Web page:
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The 5 keys to the longest-running bilateral ceasefire between the Colombian state and the ELN

The 5 keys to the longest-running bilateral ceasefire between the Colombian state and the ELN

Caracas.- The national bilateral ceasefire between the Colombian government and the National Liberation Army (ELN) comes into effect this Thursday, which at 180 days is the longest ceasefire agreed with the guerrillas.

From the time the agreement was signed in Havana on June 9th to this day there has been much speculation and controversy about how it will work and what it consists of. Here are five keys to this cessation of hostilities:

1. What does the ceasefire include?

The agreement signed in Havana — and subsequent protocols — includes the suspension of “offensive operations against each other,” including “intelligence operations,” and the two parties will be able to maintain “defense measures.” All this with the aim of “reducing the intensity of the conflict”.

There is no list of specific acts that are permitted or prohibited, but both parties agree not to “perform acts prohibited by International Humanitarian Law (IHL),” the international regulation that establishes the rules of war.

In other words, both parties agree that they will not relentlessly engage in acts already prohibited, as these are serious violations and war crimes that no actor should commit, even if at war.


With so much ambiguity, there has also been much controversy as to whether actions such as kidnapping constituted a violation of a cessation of hostilities. After the agreement was signed, the ELN’s chief negotiator, “Pablo Beltrán”, said almost after getting up from the table that “withholdings (as the guerrillas call kidnappings when not necessary) will not be made.”

But what does international humanitarian law say about kidnapping? Well, the basic premise of the IHL is that an armed actor can have a person in his power and always treat him with dignity if he considers him to be a threat, that is, if he belongs to another side, for example.

However, kidnapping a civilian unrelated to the conflict in exchange for money or some other favor is hostage-taking and a non-amnestable war crime — with or without a ceasefire.


This Thursday, when the ceasefire officially begins, the Monitoring and Verification Mechanism (MMV) will also come into force, which will have a national core but also instances in 9 regions and 22 municipalities.

The national body consists of at least four members of the UN Verification Mission in Colombia, three members of the government, three members of the ELN and two members of the Bishops’ Conference.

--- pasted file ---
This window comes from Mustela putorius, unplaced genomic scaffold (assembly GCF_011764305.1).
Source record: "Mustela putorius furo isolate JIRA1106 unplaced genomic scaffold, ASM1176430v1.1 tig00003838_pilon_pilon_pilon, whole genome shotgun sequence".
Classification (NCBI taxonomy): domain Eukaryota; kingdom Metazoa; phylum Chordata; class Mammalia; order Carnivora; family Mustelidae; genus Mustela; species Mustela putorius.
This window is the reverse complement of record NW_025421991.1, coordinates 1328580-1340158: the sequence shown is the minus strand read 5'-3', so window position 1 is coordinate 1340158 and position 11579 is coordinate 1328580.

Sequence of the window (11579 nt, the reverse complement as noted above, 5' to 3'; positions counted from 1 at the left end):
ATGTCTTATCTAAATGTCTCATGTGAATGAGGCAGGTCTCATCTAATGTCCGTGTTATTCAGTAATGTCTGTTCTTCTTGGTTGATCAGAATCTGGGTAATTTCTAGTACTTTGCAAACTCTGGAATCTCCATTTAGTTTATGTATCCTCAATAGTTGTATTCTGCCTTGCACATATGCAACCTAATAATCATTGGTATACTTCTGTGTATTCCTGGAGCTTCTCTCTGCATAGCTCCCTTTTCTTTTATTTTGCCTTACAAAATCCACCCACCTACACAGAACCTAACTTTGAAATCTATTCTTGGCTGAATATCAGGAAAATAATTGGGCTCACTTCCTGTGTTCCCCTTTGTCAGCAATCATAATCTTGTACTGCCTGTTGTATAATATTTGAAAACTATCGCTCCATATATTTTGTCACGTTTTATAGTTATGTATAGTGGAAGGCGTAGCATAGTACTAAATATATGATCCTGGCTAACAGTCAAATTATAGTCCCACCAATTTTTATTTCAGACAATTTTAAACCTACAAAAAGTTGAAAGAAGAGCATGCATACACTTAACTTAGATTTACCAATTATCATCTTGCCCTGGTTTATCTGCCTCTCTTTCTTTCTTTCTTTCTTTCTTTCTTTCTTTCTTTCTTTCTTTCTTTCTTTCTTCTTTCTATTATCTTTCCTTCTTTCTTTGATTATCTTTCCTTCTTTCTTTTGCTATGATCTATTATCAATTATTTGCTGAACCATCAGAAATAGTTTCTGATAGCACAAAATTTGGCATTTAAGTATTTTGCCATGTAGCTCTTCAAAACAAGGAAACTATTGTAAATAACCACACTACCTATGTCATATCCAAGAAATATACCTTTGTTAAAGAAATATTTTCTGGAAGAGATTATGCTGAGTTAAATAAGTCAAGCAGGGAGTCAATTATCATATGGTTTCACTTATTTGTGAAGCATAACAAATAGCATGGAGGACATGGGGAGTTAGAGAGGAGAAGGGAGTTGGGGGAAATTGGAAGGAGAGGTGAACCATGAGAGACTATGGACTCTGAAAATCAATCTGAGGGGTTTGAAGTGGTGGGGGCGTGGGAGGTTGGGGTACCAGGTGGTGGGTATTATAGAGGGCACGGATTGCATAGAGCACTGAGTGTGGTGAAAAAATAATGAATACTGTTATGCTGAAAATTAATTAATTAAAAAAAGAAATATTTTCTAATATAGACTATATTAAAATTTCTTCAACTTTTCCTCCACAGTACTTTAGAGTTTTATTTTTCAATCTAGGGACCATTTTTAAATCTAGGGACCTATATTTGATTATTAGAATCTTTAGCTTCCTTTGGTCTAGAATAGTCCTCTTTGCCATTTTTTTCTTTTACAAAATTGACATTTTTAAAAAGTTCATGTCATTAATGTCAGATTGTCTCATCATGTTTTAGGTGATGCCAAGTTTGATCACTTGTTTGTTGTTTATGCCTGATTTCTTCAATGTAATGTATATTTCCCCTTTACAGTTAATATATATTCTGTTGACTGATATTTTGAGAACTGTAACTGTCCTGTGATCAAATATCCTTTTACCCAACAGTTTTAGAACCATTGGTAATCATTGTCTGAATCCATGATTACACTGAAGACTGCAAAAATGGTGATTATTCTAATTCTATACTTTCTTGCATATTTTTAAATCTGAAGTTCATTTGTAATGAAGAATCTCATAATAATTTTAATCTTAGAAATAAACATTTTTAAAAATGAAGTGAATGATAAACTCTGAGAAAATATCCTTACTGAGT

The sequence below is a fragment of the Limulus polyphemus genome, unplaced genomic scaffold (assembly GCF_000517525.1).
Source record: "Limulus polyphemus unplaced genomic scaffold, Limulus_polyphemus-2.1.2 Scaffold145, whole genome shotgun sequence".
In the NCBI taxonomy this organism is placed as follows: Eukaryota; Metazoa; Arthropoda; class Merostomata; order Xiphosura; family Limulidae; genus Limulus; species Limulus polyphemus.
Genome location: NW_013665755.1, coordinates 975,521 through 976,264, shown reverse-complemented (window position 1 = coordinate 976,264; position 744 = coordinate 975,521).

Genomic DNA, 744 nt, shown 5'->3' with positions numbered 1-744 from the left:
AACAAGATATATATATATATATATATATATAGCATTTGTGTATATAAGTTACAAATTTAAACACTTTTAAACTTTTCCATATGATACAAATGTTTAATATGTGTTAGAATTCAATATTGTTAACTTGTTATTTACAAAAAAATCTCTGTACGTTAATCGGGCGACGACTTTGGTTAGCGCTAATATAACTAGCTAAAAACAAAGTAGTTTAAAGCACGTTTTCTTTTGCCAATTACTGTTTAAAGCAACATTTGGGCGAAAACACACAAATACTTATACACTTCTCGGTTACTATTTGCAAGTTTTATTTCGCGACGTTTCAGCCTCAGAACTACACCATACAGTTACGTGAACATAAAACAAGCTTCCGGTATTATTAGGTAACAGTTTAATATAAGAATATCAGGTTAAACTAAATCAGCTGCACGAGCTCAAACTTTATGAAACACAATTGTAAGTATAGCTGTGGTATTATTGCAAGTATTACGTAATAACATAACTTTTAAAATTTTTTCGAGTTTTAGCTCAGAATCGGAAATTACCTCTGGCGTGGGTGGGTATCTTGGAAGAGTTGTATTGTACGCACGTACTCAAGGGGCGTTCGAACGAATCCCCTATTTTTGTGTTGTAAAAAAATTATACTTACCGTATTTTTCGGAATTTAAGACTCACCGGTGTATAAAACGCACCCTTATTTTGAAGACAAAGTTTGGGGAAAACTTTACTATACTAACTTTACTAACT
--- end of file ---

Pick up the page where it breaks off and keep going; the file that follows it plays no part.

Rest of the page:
The tasks of the MMV include, among other things, monitoring and verification tasks, making recommendations to the dialogue table, making concepts on the facts that represent possible occurrences during the hiring process, and submitting periodic evaluations.

Also “in the event of deprivation of liberty” of persons on either side or of civilians, the national MMV is informed that “it will assess the situation, take follow-up action and, if necessary, make recommendations.”

The MMV sends monthly management reports to the peace dialogue table, one report 90 days later and one 20 days before the end. The MMV spokesperson will be the delegate of the UN Verification Mission in Colombia.


Both the leadership of the ELN and Colombian President Gustavo Petro gave their ranks the order to stop offensive actions against the other side from July 6th.

However, the ELN did so after several days in which it intensified its missionary actions in the areas where it has the greatest power (Arauca and Catatumbo) and kidnapped several members of the security forces, including a female sergeant and her two children, who after a year were released a few days.

In Chocó, too, the ELN has called armed strikes several times this year, during which a large part of the population has been imprisoned and expelled. Kidnappings and actions like this will be vital to the goodwill of the guerrillas.

For its part, the ELN criticizes the fact that the security forces can join forces with other groups to wrest control of their territories and also points out that the government is not cooperating with the agreement on the treatment of its detained “political prisoners”. .

5. Waiver of Termination

The protocol signed in Cuba clarifies that “no incident alone will result in a unilateral violation of the ceasefire agreement.”

Only the Dialogue Table, after receiving the MMV’s reports and recommendations, can make “decisions to continue or suspend” the ceasefire.

With information from EFE

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